Monitoring a Live Streaming Workflow with Amazon CloudWatch
SPL-218 - Version 1.0.1
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An important part of any video workflow is being able to monitor the status and health of the software services and their tasks in order to detect and correct problems before they jeopardize the workflow. This is especially true when streaming live video where there are no “do-overs” and the cost of an issue or outage can be huge in terms of revenue, fines or damage to reputation.
In this lab you will use Amazon CloudWatch to monitor certain aspects of a live streaming video workflow.
During the lab setup, an AWS CloudFormation template will create a live streaming workflow, depicted below.
1 AWS CloudFormation creates an AWS Elemental MediaLive channel, which takes a high-resolution input stream.
2 MediaLive compresses that input into multiple lower-resolution versions that are suitable for streaming over the internet.
3 MediaLive feeds into AWS Elemental MediaPackage, which will temporarily cache the video and then package it and serve it up to viewers upon request.
4 You will then configure Amazon CloudWatch to monitor the workflow at key points.
Note In actual practice, to serve hundreds, thousands, or millions of simultaneous viewers, the packaged video streams need to be fanned out through large distribution networks. This is called the content delivery network (CDN), such as Amazon CloudFront CDN. To save time, for the purposes of this lab, you will not be creating a CloudFront distribution.
For information on how to manually build a live streaming workflow, complete the self-paced lab "Building a Live Video Channel with MediaLive, MediaPackage and Amazon CloudFront (SPL-207)."
Key Metrics to Measure in a Live Workflow
The following are examples of key metrics to monitor in a live streaming workflow.
Changes in the status of a MediaLive channel: In some workflows, channels run for very long durations (even 24x7), and it is important to know if one of these had been inadvertently stopped. Status states include starting, running, stopping, and idle.
Issues or potential issues in a channel: MediaLive generates alerts when certain conditions occur in a channel, including loss of video input, loss of audio input, and output below realtime, among others. It would be vital to know if any one of these occurs as early as possible.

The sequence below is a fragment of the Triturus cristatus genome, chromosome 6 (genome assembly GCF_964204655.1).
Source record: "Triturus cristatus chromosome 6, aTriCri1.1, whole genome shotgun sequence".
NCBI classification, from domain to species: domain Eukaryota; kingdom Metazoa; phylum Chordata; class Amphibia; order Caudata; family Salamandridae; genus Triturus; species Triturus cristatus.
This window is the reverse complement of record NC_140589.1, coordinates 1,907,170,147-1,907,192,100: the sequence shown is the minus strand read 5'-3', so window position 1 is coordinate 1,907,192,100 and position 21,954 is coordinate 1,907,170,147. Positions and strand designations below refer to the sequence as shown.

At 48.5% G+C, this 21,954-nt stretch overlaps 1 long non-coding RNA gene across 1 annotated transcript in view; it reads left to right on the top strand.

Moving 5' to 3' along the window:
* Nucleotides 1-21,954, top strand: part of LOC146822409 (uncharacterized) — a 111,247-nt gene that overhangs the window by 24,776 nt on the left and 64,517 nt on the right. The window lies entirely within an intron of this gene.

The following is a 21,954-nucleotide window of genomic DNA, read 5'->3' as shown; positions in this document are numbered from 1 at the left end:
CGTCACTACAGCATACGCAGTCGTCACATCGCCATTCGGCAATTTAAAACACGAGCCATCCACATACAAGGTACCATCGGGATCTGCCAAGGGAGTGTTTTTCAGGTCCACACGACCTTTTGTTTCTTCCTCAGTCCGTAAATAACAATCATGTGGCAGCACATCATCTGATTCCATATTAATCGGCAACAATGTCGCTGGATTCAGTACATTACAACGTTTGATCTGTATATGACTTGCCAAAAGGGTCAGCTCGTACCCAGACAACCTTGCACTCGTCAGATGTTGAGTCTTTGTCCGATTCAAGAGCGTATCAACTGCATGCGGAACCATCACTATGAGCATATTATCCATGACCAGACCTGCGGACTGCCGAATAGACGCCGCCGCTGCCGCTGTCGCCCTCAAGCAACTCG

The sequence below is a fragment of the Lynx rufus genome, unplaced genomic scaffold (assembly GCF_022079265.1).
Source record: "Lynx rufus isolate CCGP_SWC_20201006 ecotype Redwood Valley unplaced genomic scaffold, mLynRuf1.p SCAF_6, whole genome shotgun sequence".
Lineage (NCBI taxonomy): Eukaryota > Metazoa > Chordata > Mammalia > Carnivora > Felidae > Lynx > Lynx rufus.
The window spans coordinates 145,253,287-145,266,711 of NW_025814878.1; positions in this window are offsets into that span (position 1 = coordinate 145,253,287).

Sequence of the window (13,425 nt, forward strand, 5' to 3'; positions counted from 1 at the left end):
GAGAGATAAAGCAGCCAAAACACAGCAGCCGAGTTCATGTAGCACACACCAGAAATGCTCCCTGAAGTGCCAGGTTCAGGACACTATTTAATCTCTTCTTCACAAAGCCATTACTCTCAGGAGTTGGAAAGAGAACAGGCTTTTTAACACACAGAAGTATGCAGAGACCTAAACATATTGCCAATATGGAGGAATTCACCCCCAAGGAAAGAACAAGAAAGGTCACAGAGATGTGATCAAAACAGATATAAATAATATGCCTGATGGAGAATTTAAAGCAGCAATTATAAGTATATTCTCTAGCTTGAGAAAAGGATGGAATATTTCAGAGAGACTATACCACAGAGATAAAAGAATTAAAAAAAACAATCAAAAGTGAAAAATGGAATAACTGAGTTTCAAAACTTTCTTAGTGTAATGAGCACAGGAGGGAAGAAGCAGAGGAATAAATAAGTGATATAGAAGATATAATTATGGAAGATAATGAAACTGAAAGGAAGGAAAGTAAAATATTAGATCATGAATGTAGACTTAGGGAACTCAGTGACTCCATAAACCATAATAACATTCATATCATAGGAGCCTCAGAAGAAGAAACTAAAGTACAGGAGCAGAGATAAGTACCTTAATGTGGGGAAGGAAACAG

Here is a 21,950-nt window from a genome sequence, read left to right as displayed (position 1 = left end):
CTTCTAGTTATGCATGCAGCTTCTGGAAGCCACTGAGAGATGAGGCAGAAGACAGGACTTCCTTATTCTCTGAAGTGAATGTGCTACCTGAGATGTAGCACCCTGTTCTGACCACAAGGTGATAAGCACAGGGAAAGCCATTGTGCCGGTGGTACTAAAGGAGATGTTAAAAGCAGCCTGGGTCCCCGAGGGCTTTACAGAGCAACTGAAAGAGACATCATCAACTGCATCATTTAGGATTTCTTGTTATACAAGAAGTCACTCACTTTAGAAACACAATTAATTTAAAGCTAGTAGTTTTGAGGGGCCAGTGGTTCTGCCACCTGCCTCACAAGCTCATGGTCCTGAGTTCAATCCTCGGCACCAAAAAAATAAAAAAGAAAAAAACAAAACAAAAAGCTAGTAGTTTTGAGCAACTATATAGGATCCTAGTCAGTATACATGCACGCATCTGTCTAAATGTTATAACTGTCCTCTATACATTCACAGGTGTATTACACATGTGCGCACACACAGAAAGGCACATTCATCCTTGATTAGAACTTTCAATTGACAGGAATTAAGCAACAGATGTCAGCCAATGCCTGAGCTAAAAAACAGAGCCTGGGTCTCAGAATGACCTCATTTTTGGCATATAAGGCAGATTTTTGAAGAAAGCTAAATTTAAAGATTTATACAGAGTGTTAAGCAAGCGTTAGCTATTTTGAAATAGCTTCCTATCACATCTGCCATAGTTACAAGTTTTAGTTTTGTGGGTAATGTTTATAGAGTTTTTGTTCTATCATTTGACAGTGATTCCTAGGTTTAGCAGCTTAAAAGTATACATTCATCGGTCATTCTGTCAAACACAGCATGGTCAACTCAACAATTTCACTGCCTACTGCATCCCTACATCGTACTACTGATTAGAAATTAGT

Input to MediaLive: For the AWS Media Services, this is the beginning of the workflow and it is vital to flag any disruptions or failures at the input stage as early as possible.
MediaLive output to MediaPackage: It is important to get warnings of changes (such as drops in MediaLive output) so you can intervene before it's too late.
Input to MediaPackage (referred to as ingress): It isn’t sufficient only to monitor MediaLive’s output—you also need to verify that MediaPackage is actually receiving an input, and at what rate.
MediaPackage output (referred to as egress): This is another vital area to monitor—it is the stage where the AWS Media Services pass the content to the next downstream system such as a CDN.
By the end of this lab, you will be able to:
- Create notifications based on MediaLive alerts and channel status changes
- Create metrics to measure MediaLive input and output
- Create metrics to measure MediaPackage input and output
- Build a dashboard to view those metrics
- Manipulate the workflow and observe the results in CloudWatch
Technical Knowledge Prerequisites
This lab is built upon a live streaming workflow that was created in the Building a Live Video Channel with MediaLive, MediaPackage and Amazon CloudFront self-paced lab (SPL-207).
To successfully complete this lab, you should be familiar with the basic procedures of building a live streaming workflow using AWS Elemental Media Services, including:
- Connecting a MediaLive input to a MediaLive channel
- Configuring a MediaLive channel
- Configuring a MediaPackage channel
- Playing video from a MediaPackage channel
You should also be familiar with the basic navigation of the AWS Management Console.
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